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This story originally appeared on StockNews
Mobile esports company Skillz (SKLZ) has been named in several controversies since it went public in December 2020. So, can its partnership with the National Football League (NFL) help it stay-afloat as the economy reopens? Let’s find out.
Mobile e-sports company Skillz Inc. (SKLZ) went public in December 2020 by merging with blank-check company Flying Eagle Acquisition Corp. SKLZ’s shares surged to their $46.30 all-time high on February 5 following the company’s signing of a multi-year gaming agreement with the National Football League (NFL). However, it is currently trading 61.3% below its high.
SKLZ’s platform hosts several casual esports tournaments for games such as Tetris Clash, Solitaire Cube and Dominoes Gold. However, the company is not yet profitable, and several law firms are conducting investigations into it.
Furthermore, because the economy is reopening quickly, people are expected to spend less time on its esports platform. So, we think it’s wise to avoid the stock now. Here’s what we think could shape SKLZ’s performance in the near term:
Reopening Economy Doesn’t Bode Well for SKLZ
The demand for online games and esports increased at an extraordinary rate amid the COVID-19 pandemic as people spent more time at home and online. However, this growth is expected to taper off in 2021 as the economy gradually reopens and consumers spend increasingly more time away from their homes. The U.S.’ coronavirus vaccination drive is ahead of schedule and California, for example, aims to reopen its economy on June 15. So, while the recovering economy is good news for most, companies such as SKLZ that rely on people spending more time at home, online, might be adversely affected.
Several Ongoing Investigations
On April 29, Bronstein, Gewirtz & Grossman, LLC announced that it is investigating concerns regarding whether SKLZ and certain of its officers and/or directors have violated federal securities laws. This is in connection to an article published by Bloomberg Law on April 27, 2021 titled, “Skillz eSports Founder Usurped Brother’s Trust, Lawsuit Says.”
Wolf Popper LLP is also investigating potential securities fraud claims on behalf of SKLZ’s shareholders. Wolfpack Research published a report in March 2021 titled “Skillz: It Takes Little Skill to See This Spectacular Disaster Coming.” The report alleges that the growth projections SKLZ and its SPAC sponsor continue to present to investors are unrealistic.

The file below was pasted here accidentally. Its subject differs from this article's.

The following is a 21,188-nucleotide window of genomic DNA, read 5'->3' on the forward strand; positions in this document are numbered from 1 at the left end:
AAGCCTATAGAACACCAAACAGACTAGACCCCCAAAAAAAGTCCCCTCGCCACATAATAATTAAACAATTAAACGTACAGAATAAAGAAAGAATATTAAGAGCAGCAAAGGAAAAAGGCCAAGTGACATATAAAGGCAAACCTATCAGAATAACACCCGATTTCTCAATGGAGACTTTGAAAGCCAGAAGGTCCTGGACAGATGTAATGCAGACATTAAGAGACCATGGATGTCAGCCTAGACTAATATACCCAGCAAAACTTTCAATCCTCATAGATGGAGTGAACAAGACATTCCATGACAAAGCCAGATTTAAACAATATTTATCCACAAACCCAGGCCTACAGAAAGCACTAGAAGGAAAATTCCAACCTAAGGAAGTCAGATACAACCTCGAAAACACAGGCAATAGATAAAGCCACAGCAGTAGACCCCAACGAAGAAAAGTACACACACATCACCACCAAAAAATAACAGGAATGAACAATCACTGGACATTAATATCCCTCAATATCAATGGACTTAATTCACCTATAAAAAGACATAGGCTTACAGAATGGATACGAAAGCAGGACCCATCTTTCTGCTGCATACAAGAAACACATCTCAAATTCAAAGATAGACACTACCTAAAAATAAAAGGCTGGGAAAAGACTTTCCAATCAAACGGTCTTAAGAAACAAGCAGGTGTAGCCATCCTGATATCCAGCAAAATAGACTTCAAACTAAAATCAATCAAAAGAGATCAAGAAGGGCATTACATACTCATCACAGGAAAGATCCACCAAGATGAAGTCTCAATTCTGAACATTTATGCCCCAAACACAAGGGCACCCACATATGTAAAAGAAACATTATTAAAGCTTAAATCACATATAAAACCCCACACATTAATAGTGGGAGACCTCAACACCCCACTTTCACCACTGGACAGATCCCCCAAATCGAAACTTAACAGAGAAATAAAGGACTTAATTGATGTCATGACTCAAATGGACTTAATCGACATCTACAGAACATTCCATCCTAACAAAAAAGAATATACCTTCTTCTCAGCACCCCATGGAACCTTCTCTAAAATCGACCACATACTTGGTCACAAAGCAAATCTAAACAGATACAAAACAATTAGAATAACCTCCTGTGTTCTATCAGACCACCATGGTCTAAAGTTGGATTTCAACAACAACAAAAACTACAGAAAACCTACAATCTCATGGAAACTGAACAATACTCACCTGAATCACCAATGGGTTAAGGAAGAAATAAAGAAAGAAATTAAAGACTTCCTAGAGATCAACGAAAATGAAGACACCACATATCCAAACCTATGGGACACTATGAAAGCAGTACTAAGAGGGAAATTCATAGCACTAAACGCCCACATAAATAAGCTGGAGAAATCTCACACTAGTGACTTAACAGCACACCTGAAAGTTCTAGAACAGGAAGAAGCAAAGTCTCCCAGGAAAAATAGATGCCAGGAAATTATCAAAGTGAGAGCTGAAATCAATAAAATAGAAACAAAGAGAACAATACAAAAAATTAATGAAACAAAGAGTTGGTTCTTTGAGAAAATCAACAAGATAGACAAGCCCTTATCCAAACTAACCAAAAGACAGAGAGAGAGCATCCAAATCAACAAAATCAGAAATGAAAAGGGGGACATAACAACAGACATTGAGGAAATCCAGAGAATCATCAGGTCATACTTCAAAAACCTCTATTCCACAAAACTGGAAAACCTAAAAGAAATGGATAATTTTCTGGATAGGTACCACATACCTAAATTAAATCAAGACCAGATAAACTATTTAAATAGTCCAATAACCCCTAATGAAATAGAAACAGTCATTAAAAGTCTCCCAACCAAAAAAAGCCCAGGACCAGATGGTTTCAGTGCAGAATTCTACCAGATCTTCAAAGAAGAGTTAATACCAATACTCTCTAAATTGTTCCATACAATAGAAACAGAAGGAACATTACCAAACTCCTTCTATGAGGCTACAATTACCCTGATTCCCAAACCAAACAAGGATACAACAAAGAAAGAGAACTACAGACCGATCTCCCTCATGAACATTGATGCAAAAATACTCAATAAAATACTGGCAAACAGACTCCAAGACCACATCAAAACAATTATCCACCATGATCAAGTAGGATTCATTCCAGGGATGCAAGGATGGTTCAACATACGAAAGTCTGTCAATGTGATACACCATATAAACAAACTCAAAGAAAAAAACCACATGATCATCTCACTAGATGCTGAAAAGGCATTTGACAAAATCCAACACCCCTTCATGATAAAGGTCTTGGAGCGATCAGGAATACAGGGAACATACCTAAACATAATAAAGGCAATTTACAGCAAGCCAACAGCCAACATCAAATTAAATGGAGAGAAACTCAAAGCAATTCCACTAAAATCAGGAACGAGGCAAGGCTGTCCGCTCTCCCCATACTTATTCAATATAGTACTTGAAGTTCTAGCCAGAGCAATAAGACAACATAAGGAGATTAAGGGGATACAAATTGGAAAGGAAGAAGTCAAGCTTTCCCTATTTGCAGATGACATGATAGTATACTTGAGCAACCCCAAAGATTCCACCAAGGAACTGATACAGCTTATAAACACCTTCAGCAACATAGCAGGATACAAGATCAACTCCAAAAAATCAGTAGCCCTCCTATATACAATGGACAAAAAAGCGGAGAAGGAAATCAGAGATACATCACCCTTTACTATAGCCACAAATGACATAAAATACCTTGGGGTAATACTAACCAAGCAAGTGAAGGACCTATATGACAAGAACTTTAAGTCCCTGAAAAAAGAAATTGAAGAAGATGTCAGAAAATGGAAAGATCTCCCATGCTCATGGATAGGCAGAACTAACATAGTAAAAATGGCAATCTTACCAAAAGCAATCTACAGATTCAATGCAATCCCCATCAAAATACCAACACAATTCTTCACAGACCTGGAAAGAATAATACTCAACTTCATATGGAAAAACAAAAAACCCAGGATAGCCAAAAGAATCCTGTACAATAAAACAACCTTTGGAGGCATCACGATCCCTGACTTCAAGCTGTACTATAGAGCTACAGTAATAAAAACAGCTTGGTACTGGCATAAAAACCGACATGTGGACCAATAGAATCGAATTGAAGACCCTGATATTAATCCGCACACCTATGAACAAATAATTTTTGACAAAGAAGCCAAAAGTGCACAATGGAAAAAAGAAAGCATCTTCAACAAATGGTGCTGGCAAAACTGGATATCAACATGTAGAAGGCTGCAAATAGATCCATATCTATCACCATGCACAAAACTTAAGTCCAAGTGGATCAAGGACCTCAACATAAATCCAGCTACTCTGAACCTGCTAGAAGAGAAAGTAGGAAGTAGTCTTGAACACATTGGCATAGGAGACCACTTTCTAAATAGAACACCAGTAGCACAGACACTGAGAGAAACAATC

SKLZ’s revenue for its fiscal year 2020 fourth quarter (ended December 31, 2020) was $67.72 million, which was 8% higher than expectations. However, its bottom line was not so impressive. Its net loss came in at $43.93 million for the quarter compared to $8.69 million in the prior-year period. Its loss from operations also came in at $43.24 million in the fourth quarter, while its net loss per share was $0.14. Also, its average revenue per paying user (ARPPU) declined more than 12% year-over-year to $58.
POWR Ratings Reflect Bleak Prospects
SKLZ has an overall F rating, which equates to Strong Sell in our POWR Ratings system. The POWR Ratings are calculated by considering 118 different factors, with each factor weighted to an optimal degree.
Our proprietary rating system also evaluates each stock based on eight different categories. Among these categories, SKLZ has a D grade for Quality, which is consistent with its negative ROE and ROA.
It also has a D grade for Growth, which is justified given that its EPS is expected to remain negative in its fiscal years 2021 and 2022.
The stock has a F grade for Value, in sync with its 20.60x forward EV/Sales, which is 638.4% higher than the 2.79x industry average. In terms of forward Price/Sales, the stock’s 19.93x is 965.8% higher than the 1.87x industry average.
SKLZ is ranked #25 of 25 stocks in the Entertainment – Toys & Video Games industry. In addition to the POWR Ratings grades we’ve just highlighted above, one can see SKLZ’s ratings for Stability, Sentiment, and Momentum here.
Better than SKLZ: Click here to access seven top-rated stocks in the same industry.
SKLZ hoped to capitalize on the booming gaming industry when it went public last December. However, because the economy is now reopening and the COVID-19 pandemic is receding, consumers are less likely to spend as much time on its platform. Also, the company’s growth prospects do not support its stocks’ sky-high valuation because its EPS is expected to remain negative in the coming quarters. So, we think it’s wise to avoid the stock now.
SKLZ shares were trading at $17.75 per share on Friday morning, down $0.18 (-1.00%). Year-to-date, SKLZ has declined -11.25%, versus a 12.15% rise in the benchmark S&P 500 index during the same period.
About the Author: Manisha Chatterjee
Since she was young, Manisha has had a strong interest in the stock market. She majored in Economics in college and has a passion for writing, which has led to her career as a research analyst.